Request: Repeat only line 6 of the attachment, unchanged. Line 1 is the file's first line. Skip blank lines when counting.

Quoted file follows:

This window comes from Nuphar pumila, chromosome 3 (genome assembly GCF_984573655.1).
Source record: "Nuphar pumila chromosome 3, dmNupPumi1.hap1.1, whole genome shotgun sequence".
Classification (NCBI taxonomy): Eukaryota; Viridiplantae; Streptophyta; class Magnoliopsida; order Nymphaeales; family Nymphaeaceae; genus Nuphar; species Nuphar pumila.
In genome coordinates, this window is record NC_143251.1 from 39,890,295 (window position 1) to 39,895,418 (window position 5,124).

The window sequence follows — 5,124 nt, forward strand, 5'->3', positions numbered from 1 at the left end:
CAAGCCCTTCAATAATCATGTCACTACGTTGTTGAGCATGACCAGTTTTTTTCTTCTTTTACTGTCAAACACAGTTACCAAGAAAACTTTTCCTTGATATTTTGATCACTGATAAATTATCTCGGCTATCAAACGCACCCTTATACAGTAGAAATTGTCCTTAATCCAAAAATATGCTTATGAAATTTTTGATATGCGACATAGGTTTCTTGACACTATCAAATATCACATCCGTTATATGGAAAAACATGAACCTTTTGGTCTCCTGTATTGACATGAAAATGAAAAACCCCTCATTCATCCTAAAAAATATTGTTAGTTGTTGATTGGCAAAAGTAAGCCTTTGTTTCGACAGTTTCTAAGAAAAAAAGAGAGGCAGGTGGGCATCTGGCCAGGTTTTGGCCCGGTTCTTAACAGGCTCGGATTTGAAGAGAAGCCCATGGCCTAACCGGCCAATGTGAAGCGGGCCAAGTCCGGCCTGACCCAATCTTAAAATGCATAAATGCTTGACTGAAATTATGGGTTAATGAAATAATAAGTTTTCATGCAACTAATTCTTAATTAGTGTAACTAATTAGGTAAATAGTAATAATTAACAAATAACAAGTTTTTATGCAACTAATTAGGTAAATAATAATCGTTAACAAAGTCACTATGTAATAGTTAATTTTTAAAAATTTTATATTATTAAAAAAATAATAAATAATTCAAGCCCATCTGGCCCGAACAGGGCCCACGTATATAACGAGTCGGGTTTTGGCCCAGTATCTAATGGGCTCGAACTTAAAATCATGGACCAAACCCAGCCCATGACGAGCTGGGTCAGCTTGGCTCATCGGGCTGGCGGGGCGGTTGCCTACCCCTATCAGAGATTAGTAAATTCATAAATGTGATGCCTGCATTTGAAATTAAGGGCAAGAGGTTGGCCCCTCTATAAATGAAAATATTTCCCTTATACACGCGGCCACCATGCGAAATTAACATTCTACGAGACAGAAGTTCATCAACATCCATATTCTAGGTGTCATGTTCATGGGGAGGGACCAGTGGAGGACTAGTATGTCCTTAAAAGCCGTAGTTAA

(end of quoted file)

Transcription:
CAAGCCCTTCAATAATCATGTCACTACGTTGTTGAGCATGACCAGTTTTTTTCTTCTTTTACTGTCAAACACAGTTACCAAGAAAACTTTTCCTTGATATTTTGATCACTGATAAATTATCTCGGCTATCAAACGCACCCTTATACAGTAGAAATTGTCCTTAATCCAAAAATATGCTTATGAAATTTTTGATATGCGACATAGGTTTCTTGACACTATCAAATATCACATCCGTTATATGGAAAAACATGAACCTTTTGGTCTCCTGTATTGACATGAAAATGAAAAACCCCTCATTCATCCTAAAAAATATTGTTAGTTGTTGATTGGCAAAAGTAAGCCTTTGTTTCGACAGTTTCTAAGAAAAAAAGAGAGGCAGGTGGGCATCTGGCCAGGTTTTGGCCCGGTTCTTAACAGGCTCGGATTTGAAGAGAAGCCCATGGCCTAACCGGCCAATGTGAAGCGGGCCAAGTCCGGCCTGACCCAATCTTAAAATGCATAAATGCTTGACTGAAATTATGGGTTAATGAAATAATAAGTTTTCATGCAACTAATTCTTAATTAGTGTAACTAATTAGGTAAATAGTAATAATTAACAAATAACAAGTTTTTATGCAACTAATTAGGTAAATAATAATCGTTAACAAAGTCACTATGTAATAGTTAATTTTTAAAAATTTTATATTATTAAAAAAATAATAAATAATTCAAGCCCATCTGGCCCGAACAGGGCCCACGTATATAACGAGTCGGGTTTTGGCCCAGTATCTAATGGGCTCGAACTTAAAATCATGGACCAAACCCAGCCCATGACGAGCTGGGTCAGCTTGGCTCATCGGGCTGGCGGGGCGGTTGCCTACCCCTATCAGAGATTAGTAAATTCATAAATGTGATGCCTGCATTTGAAATTAAGGGCAAGAGGTTGGCCCCTCTATAAATGAAAATATTTCCCTTATACACGCGGCCACCATGCGAAATTAACATTCTACGAGACAGAAGTTCATCAACATCCATATTCTAGGTGTCATGTTCATGGGGAGGGACCAGTGGAGGACTAGTATGTCCTTAAAAGCCGTAGTTAA